Kate Leggett on AHT, FCR, customer satisfaction and loyalty

In this video Forrester's Kate Leggett discusses balancing customer service metrics like handle time versus hold time, mapping key performance indicators to corporate goals and how customer satisfaction is linked to loyalty and share of wallet. She also shares her thoughts on how contact center technology buyers need to consider metrics as part of their purchasing decisions.

Kate shares some more thoughts on KPIs, Balanced Scorecards and customer service metrics on her blog.


Read the full text transcript from this video below. Please note the full transcript is for reference only and may include limited inaccuracies. To suggest a transcript correction, contact editor@searchsecurity.com.   

Kate Leggett on AHT, FCR, customer satisfaction and loyalty

Interviewer: Are there some metrics out there that you think
are maybe too granular, that you see people tracking maybe a
little unnecessarily or paying too much attention to them?

Kate Leggett: Contact centers are always focused on say, for example,
average handle time. Average handle time may not paint the whole
picture of how satisfied the customer is with their service. Handle time
in your organization may be very good but what's the hold time? And
unless you look at the entire customer experience in interacting with you,
focusing on just a single metric, in this case handle time, without thinking
about hold time, may give you the wrong picture.

The other thing you need to do is look at the metrics of hold time and handle
time as it varies over the course of the day. Your overall metric might be
good but if you drill into smaller time intervals, it may paint a different picture.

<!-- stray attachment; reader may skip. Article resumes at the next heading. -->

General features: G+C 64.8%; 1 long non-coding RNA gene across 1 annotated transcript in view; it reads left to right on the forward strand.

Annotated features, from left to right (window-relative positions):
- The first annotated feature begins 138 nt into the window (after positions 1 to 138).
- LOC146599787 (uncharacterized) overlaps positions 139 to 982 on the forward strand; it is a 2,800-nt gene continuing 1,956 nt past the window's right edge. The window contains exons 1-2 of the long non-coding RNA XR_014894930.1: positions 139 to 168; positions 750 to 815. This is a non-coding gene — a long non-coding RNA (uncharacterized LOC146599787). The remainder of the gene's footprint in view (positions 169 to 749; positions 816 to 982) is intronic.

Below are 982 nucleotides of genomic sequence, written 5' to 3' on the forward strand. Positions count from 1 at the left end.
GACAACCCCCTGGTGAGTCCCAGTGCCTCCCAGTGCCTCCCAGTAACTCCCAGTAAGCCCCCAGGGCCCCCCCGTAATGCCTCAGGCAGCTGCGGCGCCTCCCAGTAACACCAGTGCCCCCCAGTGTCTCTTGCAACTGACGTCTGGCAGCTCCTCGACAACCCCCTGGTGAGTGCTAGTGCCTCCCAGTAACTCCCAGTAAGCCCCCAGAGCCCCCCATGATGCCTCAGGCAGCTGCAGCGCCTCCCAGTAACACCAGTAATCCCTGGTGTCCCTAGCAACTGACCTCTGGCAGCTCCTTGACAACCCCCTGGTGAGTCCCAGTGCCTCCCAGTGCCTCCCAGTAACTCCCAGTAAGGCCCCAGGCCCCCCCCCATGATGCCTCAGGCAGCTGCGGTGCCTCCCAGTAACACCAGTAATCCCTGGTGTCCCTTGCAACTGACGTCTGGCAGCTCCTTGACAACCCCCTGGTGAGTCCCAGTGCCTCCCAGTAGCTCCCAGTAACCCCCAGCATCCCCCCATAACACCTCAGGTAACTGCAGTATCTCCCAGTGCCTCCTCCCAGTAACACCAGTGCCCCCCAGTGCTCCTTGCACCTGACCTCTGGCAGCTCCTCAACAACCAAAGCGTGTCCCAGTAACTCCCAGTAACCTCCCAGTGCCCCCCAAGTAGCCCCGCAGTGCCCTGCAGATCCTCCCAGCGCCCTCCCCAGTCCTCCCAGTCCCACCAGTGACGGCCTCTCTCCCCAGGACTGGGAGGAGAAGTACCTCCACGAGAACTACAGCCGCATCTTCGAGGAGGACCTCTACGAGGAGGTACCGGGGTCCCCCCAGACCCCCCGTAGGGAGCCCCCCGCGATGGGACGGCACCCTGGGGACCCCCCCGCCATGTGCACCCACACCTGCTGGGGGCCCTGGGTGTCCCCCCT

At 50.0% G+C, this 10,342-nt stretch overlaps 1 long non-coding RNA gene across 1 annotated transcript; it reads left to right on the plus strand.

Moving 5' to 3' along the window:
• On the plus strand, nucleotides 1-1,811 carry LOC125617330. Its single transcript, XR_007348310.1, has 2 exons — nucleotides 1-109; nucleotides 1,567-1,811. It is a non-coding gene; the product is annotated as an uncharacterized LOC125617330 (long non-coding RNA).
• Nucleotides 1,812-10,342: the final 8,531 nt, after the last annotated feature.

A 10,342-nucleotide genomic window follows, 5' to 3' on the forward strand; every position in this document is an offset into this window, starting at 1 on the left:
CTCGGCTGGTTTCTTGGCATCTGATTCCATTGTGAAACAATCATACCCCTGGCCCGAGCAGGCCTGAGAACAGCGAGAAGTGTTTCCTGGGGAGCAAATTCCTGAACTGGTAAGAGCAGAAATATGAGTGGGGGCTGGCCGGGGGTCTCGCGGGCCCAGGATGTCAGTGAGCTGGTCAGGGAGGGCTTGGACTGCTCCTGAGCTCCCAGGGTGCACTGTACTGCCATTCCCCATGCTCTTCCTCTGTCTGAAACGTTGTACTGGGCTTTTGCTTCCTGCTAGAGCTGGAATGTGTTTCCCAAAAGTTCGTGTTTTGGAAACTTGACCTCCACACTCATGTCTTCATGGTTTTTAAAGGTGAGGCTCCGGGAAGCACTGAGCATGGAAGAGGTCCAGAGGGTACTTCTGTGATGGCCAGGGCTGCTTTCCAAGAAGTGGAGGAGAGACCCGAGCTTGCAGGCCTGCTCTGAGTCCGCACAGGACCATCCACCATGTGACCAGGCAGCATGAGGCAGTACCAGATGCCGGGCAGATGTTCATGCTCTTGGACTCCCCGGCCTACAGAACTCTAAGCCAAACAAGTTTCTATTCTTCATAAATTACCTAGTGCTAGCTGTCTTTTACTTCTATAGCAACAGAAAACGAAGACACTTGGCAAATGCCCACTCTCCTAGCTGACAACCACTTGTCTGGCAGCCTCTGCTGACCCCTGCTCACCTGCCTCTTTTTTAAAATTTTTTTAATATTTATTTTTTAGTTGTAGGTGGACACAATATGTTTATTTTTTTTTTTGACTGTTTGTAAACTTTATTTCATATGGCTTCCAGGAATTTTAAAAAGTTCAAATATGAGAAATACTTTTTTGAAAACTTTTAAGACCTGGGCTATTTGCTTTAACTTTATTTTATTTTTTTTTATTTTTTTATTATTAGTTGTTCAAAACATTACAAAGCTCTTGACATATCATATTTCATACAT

However, handle time or looking at handle time and hold time combined
may be very important, for example, for a cost driven service center. But
are your customers really happy with the service that they get? You might
want to look at, for example, first contact resolution. The ability to answer
customers problems the first time they interact with you. To me, that's a
much more important metric, even in a cost drive business because it
means that your customers have got the answer that they were looking for.
And maybe your hold times or maybe your handle times are a little longer
than they need to but your customer leaves the interaction satisfied.

Interviewer: There is a direct correlation between customer satisfaction,
loyalty, wallet share?

Kate Leggett: So Forrester sees that customer satisfaction correlates to
loyalty over and over again, in all the industries that we survey. And the
way that we  define loyalty is the willingness to repurchase another
product from the company, the unwillingness to shift away from the brand
and the willingness to recommend the company's product and service to
their friends and colleges. So again we see this correlation and it's a very
strong correlation of a happy customer, satisfied customer being equating
to a loyal customer and a loyal customer wanting to buy products and
services from you and not switch away from you and we see again this trend
over and over again in all.

Interviewer: And when it comes to making technology purchases, should
the companies be keeping metrics in mind as sort of evaluating products?

Kate Leggett: So, every single product will come with a set of reports, canned
reports and a set of analytics out of the box.

What you need to look at is do those reports, do those analytics give you the
metrics that are important for your business? Every tool today will also have
the ability for you to set up customer ports, customer analytics to give you
the custom metrics that you need.

So in terms of making a technology decision, you have to look at the
metrics that are currently tracked or are generated by the reporting
capabilities of the technology. But two things, don't limit yourself to the
out of the box metrics that come with your technology purchase and
secondly ask yourself the question, do I need to be measuring 100
different metrics? What are your key ones that are important to move
the needle on my business and again, I urge you to start at the top.

Look at your company's strategy; look at the high level business objectives
and as  you make the technology purchase, get more granular and look
at the metrics that will directly match to you business drivers and then
ask your vendor whether those metrics are supported by the technology
purchase that you're making.

Interviewer: Great. Thank you very much, Kate.

Kate Leggett: You're welcome.

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